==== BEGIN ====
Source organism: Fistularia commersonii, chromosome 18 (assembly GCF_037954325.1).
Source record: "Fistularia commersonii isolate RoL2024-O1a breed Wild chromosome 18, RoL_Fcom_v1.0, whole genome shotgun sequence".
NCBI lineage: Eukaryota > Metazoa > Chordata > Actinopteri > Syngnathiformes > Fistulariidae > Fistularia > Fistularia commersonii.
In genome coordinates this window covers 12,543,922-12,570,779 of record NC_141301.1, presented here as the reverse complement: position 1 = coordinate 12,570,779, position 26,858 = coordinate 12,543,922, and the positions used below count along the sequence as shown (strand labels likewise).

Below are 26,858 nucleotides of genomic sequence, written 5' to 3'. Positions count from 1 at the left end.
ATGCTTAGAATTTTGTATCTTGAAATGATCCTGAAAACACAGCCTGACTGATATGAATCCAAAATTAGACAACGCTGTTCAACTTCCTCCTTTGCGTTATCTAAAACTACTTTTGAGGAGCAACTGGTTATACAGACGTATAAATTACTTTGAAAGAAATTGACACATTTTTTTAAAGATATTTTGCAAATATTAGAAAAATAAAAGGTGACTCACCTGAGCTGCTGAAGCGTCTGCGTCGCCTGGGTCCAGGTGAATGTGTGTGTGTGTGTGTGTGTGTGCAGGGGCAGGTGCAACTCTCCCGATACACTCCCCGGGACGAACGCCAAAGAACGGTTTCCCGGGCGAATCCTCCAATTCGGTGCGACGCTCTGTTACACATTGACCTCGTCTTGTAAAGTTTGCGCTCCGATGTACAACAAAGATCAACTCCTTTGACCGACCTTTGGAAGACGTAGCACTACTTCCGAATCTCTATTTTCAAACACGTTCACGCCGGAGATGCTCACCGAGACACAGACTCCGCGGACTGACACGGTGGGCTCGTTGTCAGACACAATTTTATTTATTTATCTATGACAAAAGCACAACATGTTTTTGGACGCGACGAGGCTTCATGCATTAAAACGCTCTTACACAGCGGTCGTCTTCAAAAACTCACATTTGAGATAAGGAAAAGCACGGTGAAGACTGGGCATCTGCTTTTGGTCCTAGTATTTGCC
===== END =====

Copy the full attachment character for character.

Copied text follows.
Source organism: Fistularia commersonii, chromosome 18 (assembly GCF_037954325.1).
Source record: "Fistularia commersonii isolate RoL2024-O1a breed Wild chromosome 18, RoL_Fcom_v1.0, whole genome shotgun sequence".
NCBI lineage: Eukaryota > Metazoa > Chordata > Actinopteri > Syngnathiformes > Fistulariidae > Fistularia > Fistularia commersonii.
In genome coordinates this window covers 12,543,922-12,570,779 of record NC_141301.1, presented here as the reverse complement: position 1 = coordinate 12,570,779, position 26,858 = coordinate 12,543,922, and the positions used below count along the sequence as shown (strand labels likewise).

Below are 26,858 nucleotides of genomic sequence, written 5' to 3'. Positions count from 1 at the left end.
ATGCTTAGAATTTTGTATCTTGAAATGATCCTGAAAACACAGCCTGACTGATATGAATCCAAAATTAGACAACGCTGTTCAACTTCCTCCTTTGCGTTATCTAAAACTACTTTTGAGGAGCAACTGGTTATACAGACGTATAAATTACTTTGAAAGAAATTGACACATTTTTTTAAAGATATTTTGCAAATATTAGAAAAATAAAAGGTGACTCACCTGAGCTGCTGAAGCGTCTGCGTCGCCTGGGTCCAGGTGAATGTGTGTGTGTGTGTGTGTGTGTGCAGGGGCAGGTGCAACTCTCCCGATACACTCCCCGGGACGAACGCCAAAGAACGGTTTCCCGGGCGAATCCTCCAATTCGGTGCGACGCTCTGTTACACATTGACCTCGTCTTGTAAAGTTTGCGCTCCGATGTACAACAAAGATCAACTCCTTTGACCGACCTTTGGAAGACGTAGCACTACTTCCGAATCTCTATTTTCAAACACGTTCACGCCGGAGATGCTCACCGAGACACAGACTCCGCGGACTGACACGGTGGGCTCGTTGTCAGACACAATTTTATTTATTTATCTATGACAAAAGCACAACATGTTTTTGGACGCGACGAGGCTTCATGCATTAAAACGCTCTTACACAGCGGTCGTCTTCAAAAACTCACATTTGAGATAAGGAAAAGCACGGTGAAGACTGGGCATCTGCTTTTGGTCCTAGTATTTGCC